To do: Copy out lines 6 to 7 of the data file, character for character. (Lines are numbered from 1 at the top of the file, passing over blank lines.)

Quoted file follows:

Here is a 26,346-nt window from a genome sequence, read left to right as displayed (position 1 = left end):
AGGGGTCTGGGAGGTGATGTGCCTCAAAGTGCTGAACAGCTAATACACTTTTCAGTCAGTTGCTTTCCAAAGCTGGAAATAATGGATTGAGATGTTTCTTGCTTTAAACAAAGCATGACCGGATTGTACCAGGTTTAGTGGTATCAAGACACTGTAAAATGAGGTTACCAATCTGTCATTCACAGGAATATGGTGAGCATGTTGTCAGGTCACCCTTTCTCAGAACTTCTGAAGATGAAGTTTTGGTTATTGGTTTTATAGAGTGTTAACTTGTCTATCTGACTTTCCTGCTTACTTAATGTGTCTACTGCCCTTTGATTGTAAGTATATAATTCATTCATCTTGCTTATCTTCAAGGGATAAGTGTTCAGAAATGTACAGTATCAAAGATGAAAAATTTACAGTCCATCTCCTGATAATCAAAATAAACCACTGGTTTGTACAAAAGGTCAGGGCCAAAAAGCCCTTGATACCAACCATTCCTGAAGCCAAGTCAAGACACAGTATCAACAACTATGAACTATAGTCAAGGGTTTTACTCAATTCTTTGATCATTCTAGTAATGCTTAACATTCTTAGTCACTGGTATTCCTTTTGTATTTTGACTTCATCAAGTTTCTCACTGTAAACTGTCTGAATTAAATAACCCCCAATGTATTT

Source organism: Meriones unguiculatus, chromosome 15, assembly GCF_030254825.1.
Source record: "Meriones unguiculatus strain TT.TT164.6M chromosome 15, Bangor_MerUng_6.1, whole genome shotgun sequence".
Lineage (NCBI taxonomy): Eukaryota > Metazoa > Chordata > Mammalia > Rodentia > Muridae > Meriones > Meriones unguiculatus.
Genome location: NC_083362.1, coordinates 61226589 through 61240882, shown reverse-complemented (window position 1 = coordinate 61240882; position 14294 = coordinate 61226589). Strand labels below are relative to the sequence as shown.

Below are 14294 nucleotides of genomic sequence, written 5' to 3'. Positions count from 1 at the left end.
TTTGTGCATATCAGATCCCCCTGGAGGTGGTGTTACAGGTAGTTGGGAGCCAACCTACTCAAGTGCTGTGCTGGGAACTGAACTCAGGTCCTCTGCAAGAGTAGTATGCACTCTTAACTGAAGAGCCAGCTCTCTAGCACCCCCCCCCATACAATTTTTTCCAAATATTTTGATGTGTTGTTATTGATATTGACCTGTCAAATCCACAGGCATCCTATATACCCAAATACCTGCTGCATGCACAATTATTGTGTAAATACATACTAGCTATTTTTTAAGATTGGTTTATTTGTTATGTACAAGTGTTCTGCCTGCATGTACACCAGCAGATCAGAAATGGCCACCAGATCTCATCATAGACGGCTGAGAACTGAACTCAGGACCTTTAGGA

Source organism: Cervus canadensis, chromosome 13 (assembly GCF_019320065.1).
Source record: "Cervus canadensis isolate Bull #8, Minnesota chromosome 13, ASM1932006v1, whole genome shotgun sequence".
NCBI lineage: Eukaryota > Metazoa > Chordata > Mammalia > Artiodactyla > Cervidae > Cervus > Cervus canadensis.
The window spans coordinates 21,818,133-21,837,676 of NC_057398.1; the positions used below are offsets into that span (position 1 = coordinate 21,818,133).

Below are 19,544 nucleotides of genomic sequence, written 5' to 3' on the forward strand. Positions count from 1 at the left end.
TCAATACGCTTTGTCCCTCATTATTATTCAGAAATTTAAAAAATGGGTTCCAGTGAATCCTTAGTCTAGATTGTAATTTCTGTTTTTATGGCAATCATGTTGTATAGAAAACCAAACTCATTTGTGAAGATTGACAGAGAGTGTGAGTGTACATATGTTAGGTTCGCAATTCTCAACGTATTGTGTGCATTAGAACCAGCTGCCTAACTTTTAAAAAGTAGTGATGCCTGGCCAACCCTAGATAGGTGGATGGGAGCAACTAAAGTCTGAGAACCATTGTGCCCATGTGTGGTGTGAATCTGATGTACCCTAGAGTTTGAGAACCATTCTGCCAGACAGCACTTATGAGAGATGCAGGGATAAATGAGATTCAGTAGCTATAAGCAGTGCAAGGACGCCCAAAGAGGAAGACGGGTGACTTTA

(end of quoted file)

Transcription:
Genome location: NC_083362.1, coordinates 61226589 through 61240882, shown reverse-complemented (window position 1 = coordinate 61240882; position 14294 = coordinate 61226589). Strand labels below are relative to the sequence as shown.

Below are 14294 nucleotides of genomic sequence, written 5' to 3'. Positions count from 1 at the left end.